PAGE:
8.  It is further found that the Town also entered into a development agreement for the property with Utopia Studios Ltd. (“Utopia”).  Utopia hired Earth Tech, an environmental consulting firm, to conduct a Phase III environmental assessment of the property to determine the nature of pollution there, the methods needed to get it cleaned up and the extent of hazardous materials found in the vacant buildings on the hospital campus, including lead paints, mold and asbestos.   Earth Tech also committed to delivering, no later than September 21, 2006, the Phase III assessment to the Town, at no cost to the Town.  It is not apparent that the Town provided any consideration to Earth Tech for this commitment.

 

9.  It is further found that the Town had its own environmental firm, GZA GeoEnvironmental, Inc. (“GZA”), and that Earth Tech representatives were eager to meet with GZA representatives to give them a progress report on Earth Techs Phase III environmental assessment at Earth Tech’s office in Concord, Massachusetts.  Earth Tech first contacted the Town on August 3, 2006, and a meeting was ultimately arranged on Tuesday, August 8, 2006 to take place the next day.  Although the meeting was originally conceived as a meeting between Earth Tech and GZA, by 1 p.m. on Tuesday, August 8, 2006, more than a quorum of the respondent also wished to attend, because of the possibility that representatives of Utopia would attend. Rather than delaying the meeting, a decision was made to post a notice for an emergency meeting. 

 

10.  It is further found that the minutes for the August 9, 2006 so-called emergency meeting did not set forth the nature of the emergency requiring the meeting.  It is further found that there was no emergency that required the respondent to convene the 1:00 p.m. meeting on Wednesday, August 9, 2006.

 

11.  Based on the findings of fact set forth at paragraphs 9 and 10, above, it is concluded that both the convening of an emergency meeting on August 9, 2006 and the minutes for such emergency meeting violated the requirements of 1-225, G.S.       

 

12.  It is found that, at the executive session, five or six maps, approximately thirty inches by forty inches in size, were reviewed, which identified areas of concern for contamination on the Norwich State Hospital property. 

 

13.  The respondent contends that the executive session was permitted pursuant to 1-200(6)(E) and 1-210(b)(7), G.S., because discussion of Earth Tech’s findings concerning environmental contamination would have resulted in the disclosure of information relating to the contents of real estate evaluations.

 

14.   It is concluded that the maps discussed in executive session are public records

 within the meaning of 1-200(5), G.S.

 

15.   It is also concluded that the respondent failed to prove that 1-200(6)(E) and

1-210(b)(7), G.S., apply.  

 

16.  It is found that the maps at issue in this case essentially showed and/or detailed the locations of environmental contamination.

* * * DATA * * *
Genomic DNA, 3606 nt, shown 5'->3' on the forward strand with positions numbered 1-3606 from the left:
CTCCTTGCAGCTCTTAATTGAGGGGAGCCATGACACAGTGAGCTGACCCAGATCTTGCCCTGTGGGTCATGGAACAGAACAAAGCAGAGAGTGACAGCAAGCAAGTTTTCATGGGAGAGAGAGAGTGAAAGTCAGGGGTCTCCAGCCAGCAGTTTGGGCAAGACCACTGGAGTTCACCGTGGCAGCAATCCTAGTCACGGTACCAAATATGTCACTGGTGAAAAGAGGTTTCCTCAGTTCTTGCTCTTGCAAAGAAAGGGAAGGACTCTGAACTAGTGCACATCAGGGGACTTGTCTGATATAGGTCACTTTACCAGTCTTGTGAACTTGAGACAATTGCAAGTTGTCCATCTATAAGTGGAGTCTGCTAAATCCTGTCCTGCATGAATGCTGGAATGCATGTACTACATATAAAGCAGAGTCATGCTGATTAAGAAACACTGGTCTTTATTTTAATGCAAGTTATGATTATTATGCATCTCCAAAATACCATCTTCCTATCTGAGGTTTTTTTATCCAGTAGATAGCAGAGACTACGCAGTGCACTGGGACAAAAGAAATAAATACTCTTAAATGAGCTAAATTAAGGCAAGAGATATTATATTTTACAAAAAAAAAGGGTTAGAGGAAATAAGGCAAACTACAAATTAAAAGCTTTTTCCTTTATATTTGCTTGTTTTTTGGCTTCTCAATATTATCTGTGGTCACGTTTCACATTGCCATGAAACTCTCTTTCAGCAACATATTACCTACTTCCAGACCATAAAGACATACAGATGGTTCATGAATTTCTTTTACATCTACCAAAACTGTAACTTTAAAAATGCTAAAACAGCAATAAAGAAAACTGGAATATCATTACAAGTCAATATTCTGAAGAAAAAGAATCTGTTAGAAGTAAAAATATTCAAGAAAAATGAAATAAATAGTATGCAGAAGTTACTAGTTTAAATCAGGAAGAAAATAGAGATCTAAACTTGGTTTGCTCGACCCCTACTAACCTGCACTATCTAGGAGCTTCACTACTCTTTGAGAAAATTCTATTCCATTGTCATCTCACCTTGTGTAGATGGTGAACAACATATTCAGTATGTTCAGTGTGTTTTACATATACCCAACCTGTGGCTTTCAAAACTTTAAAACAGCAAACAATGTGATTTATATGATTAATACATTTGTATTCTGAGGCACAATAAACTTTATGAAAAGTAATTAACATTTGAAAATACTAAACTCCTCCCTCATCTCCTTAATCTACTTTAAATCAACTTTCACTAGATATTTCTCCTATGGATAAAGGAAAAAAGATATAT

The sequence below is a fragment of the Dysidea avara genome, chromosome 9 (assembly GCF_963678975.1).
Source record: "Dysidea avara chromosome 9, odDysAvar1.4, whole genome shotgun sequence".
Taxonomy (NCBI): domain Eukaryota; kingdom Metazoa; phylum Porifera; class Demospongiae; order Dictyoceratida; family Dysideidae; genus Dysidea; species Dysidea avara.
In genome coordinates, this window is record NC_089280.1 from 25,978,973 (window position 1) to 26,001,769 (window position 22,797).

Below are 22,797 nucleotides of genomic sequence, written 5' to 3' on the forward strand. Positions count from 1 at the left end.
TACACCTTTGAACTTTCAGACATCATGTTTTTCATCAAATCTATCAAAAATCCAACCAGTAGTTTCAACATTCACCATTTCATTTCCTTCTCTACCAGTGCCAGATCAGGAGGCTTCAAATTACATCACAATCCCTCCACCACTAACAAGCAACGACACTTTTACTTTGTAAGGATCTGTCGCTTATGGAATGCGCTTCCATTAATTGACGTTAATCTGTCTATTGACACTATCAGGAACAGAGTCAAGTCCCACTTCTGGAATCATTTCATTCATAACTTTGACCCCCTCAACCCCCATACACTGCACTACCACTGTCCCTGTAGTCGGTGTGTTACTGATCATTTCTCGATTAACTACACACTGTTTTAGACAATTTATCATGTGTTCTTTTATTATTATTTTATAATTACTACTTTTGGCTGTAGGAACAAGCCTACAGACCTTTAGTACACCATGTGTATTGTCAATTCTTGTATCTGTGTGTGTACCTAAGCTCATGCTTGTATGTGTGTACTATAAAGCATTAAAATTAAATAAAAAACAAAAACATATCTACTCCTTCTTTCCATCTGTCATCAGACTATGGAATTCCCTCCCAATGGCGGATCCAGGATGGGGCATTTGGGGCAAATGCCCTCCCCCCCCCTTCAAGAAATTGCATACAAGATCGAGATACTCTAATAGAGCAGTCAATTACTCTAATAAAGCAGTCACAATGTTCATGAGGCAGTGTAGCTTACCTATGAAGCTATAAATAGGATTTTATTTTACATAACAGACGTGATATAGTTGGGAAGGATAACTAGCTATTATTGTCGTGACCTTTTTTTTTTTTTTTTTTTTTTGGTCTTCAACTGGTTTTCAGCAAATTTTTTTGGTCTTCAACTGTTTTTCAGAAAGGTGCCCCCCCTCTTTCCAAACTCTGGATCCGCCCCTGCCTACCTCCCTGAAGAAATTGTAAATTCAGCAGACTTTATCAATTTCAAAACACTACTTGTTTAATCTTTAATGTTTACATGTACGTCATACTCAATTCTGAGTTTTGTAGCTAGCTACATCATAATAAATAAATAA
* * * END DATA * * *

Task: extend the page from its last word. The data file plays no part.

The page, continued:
17.  It is also found that the respondent failed to prove that the maps at issue in this case, as described in paragraph 16 above, constituted “real estate appraisals” or “engineering or feasibility estimates and evaluations” within the meaning of 1-210(b)(7), G.S.

 

18.  It is further found that the respondent failed to prove that the maps at issue in this case were “made for” the Town, as required for the application of 1-210(b)(7), G.S., since: Earth Tech contracted with Utopia and not the Town; the Town had hired its own environmental consultants; and Earth Tech’s commitment to provide the Town with the Phase III evaluation appears to have been simply a unilateral promise by Earth Tech.  Indeed, the respondent failed to prove that the maps at issue were ever delivered to the Town. 

 

19.  It is therefore concluded that the maps at issue are not exempt from disclosure pursuant to 1-210(b)(7), G.S., and that the respondent’s executive session was not permissible pursuant to 1-200(6)(E) and 1-210(b)(7), G.S.

 

20.  It is finally concluded that the respondent violated the open meeting provisions of 1-225(a), G.S., by convening an executive session for a purpose not authorized under 1-200(6), G.S.

 

 

 

The following order by the Commission is hereby recommended on the basis of the record concerning the above-captioned complaint:

 

1.  Henceforth, the respondent shall not convene an emergency meeting in the absence of an emergency, and the minutes of any emergency meeting shall adequately set forth the nature of the emergency.

 

            2.  Henceforth, the respondent shall not convene in executive session, unless such executive session is explicitly authorized pursuant to the provisions of 1-200(6), G.S.

 

 

 

Approved by Order of the Freedom of Information Commission at its regular meeting of August 8, 2007.

 

 

 

________________________________

Petrea A. Jones

Acting Clerk of the Commission

 

 

 

 

 

 

 

 

 


 

PURSUANT TO SECTION 4-180(c), G.S., THE FOLLOWING ARE THE NAMES OF EACH PARTY AND THE MOST RECENT MAILING ADDRESS, PROVIDED TO THE FREEDOM OF INFORMATION COMMISSION, OF THE PARTIES OR THEIR AUTHORIZED REPRESENTATIVE.

 

THE PARTIES TO THIS CONTESTED CASE ARE:

 

Paul Choiniere and the Day

c/o John Jay Pavano, Esq.

Faulkner & Boyce, P.C.

216 Broad Street

PO Box 391

New London, CT 06320

 

Norwich Hospital Subcommittee,

Norwich Hospital Advisory Committee,

Town of Preston

c/o Henry J. Zaccardi, Esq.

Shipman & Goodwin

One Constitution Plaza

Hartford, CT 06103-1919

 

Rivers Alliance of Connecticut

c/o David Bingham

PO Box 1797

Litchfield, CT 06759

 

 

 

___________________________________

Petrea A. Jones

Acting Clerk of the Commission

 

 

FIC/2006-400FD/paj/8/8/2007